This may be a long shot, especially in a server room where everything else
is working as expected.
It may be the case that there is nothing wrong with the machine itself,
but rather with the level of power supplied to the machine by the
I have seen incorrectly supplied power levels cause unpredictable
behaviour.in a machine.
But, as I said, it is a long shot.
On Fri, Aug 11, 2017 at 11:35 PM, Chris Samuel <sam...@unimelb.edu.au>
> On Friday, 11 August 2017 12:39:07 AM AEST Faraz Hussain wrote:
> > I thought it may have to do with cpu scaling, i.e when the kernel
> > changes the cpu speed depending on the workload. But we do not have
> > that enabled on these machines.
> Just to add to the excellent suggestions from others: have you compared
> UEFI settings & versions across these nodes to ensure they're identical?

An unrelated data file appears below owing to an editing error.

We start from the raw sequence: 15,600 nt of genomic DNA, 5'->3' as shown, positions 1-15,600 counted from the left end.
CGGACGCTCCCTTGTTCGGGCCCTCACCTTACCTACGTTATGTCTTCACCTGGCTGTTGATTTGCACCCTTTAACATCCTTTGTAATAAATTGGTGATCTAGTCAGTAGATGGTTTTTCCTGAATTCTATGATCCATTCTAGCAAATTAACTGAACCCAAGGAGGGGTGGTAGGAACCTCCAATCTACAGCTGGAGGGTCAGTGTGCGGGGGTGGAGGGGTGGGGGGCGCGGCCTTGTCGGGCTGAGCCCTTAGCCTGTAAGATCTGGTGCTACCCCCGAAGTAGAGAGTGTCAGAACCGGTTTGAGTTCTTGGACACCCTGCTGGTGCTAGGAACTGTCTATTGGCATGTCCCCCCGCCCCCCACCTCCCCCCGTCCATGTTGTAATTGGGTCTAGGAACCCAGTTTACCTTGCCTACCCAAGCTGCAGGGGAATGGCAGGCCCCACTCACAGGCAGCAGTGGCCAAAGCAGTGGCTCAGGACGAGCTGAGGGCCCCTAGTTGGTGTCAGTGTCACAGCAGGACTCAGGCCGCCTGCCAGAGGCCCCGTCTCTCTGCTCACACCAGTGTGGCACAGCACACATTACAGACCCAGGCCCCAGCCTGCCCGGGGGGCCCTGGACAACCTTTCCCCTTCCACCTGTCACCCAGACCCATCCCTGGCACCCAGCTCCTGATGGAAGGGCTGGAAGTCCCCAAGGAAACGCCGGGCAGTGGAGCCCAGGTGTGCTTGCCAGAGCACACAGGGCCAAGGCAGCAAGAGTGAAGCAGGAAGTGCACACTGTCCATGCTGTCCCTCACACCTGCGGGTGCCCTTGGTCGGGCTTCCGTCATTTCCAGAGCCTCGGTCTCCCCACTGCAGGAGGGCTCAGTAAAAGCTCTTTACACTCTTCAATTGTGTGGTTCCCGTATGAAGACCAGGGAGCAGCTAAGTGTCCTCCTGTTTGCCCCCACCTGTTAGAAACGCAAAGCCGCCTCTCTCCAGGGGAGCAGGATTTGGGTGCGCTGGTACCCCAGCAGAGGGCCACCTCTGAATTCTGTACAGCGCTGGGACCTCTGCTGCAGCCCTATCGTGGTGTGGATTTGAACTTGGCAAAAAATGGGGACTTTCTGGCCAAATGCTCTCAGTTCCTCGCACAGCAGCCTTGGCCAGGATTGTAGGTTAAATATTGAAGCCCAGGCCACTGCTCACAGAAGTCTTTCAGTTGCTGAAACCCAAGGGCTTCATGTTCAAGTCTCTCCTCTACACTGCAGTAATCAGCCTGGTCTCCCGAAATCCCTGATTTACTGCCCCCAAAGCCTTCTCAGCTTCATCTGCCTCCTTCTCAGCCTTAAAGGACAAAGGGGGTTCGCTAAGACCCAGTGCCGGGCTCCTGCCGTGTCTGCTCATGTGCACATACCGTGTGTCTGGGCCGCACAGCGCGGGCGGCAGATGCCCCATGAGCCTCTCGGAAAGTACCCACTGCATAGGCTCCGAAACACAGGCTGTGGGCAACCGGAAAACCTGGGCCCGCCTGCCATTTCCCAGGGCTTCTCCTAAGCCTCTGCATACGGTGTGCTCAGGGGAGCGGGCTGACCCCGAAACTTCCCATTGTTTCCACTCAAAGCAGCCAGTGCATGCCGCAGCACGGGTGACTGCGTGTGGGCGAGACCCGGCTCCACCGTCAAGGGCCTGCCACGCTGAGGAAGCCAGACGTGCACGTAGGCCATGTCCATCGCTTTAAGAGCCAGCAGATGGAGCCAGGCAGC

> Also remember that the kernel can enable C states that hurt performance
> if they are disabled in the BIOS/UEFI. This was painfully apparent on our
> first SandyBridge cluster that almost failed the performance part of
> testing until it got found.
> Now we boot all nodes with this in the kernel cmdline:
> intel_idle.max_cstate=0 processor.max_cstate=1 intel_pstate=disable
> Best of luck!
> Christopher Samuel Senior Systems Administrator
> Melbourne Bioinformatics - The University of Melbourne
> Email: sam...@unimelb.edu.au Phone: +61 (0)3 903 55545
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